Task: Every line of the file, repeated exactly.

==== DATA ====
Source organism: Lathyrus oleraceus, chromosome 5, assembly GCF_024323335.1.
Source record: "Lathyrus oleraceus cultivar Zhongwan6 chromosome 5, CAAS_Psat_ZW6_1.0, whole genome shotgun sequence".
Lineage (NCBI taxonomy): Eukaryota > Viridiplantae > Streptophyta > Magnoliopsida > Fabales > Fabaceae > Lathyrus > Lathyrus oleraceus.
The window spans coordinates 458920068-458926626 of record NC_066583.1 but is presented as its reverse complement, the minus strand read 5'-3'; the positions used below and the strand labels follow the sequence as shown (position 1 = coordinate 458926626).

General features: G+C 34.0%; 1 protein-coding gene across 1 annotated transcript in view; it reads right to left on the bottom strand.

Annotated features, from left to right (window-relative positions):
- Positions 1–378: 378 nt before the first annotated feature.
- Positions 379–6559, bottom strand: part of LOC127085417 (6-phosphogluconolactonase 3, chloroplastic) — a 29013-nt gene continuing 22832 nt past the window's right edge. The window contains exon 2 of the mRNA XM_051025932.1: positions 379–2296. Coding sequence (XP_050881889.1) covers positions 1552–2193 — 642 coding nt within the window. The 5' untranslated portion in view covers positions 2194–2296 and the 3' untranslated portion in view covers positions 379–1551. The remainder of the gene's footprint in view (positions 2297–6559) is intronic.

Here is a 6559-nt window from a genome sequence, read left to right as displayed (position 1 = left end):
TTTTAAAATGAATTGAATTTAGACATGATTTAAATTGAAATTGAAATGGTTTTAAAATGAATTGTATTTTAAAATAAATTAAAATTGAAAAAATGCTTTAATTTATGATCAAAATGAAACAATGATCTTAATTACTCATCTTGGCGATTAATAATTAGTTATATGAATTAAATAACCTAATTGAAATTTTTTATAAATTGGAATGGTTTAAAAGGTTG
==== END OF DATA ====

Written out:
Source organism: Lathyrus oleraceus, chromosome 5, assembly GCF_024323335.1.
Source record: "Lathyrus oleraceus cultivar Zhongwan6 chromosome 5, CAAS_Psat_ZW6_1.0, whole genome shotgun sequence".
Lineage (NCBI taxonomy): Eukaryota > Viridiplantae > Streptophyta > Magnoliopsida > Fabales > Fabaceae > Lathyrus > Lathyrus oleraceus.
The window spans coordinates 458920068-458926626 of record NC_066583.1 but is presented as its reverse complement, the minus strand read 5'-3'; the positions used below and the strand labels follow the sequence as shown (position 1 = coordinate 458926626).

General features: G+C 34.0%; 1 protein-coding gene across 1 annotated transcript in view; it reads right to left on the bottom strand.

Annotated features, from left to right (window-relative positions):
- Positions 1–378: 378 nt before the first annotated feature.
- Positions 379–6559, bottom strand: part of LOC127085417 (6-phosphogluconolactonase 3, chloroplastic) — a 29013-nt gene continuing 22832 nt past the window's right edge. The window contains exon 2 of the mRNA XM_051025932.1: positions 379–2296. Coding sequence (XP_050881889.1) covers positions 1552–2193 — 642 coding nt within the window. The 5' untranslated portion in view covers positions 2194–2296 and the 3' untranslated portion in view covers positions 379–1551. The remainder of the gene's footprint in view (positions 2297–6559) is intronic.

Here is a 6559-nt window from a genome sequence, read left to right as displayed (position 1 = left end):
TTTTAAAATGAATTGAATTTAGACATGATTTAAATTGAAATTGAAATGGTTTTAAAATGAATTGTATTTTAAAATAAATTAAAATTGAAAAAATGCTTTAATTTATGATCAAAATGAAACAATGATCTTAATTACTCATCTTGGCGATTAATAATTAGTTATATGAATTAAATAACCTAATTGAAATTTTTTATAAATTGGAATGGTTTAAAAGGTTG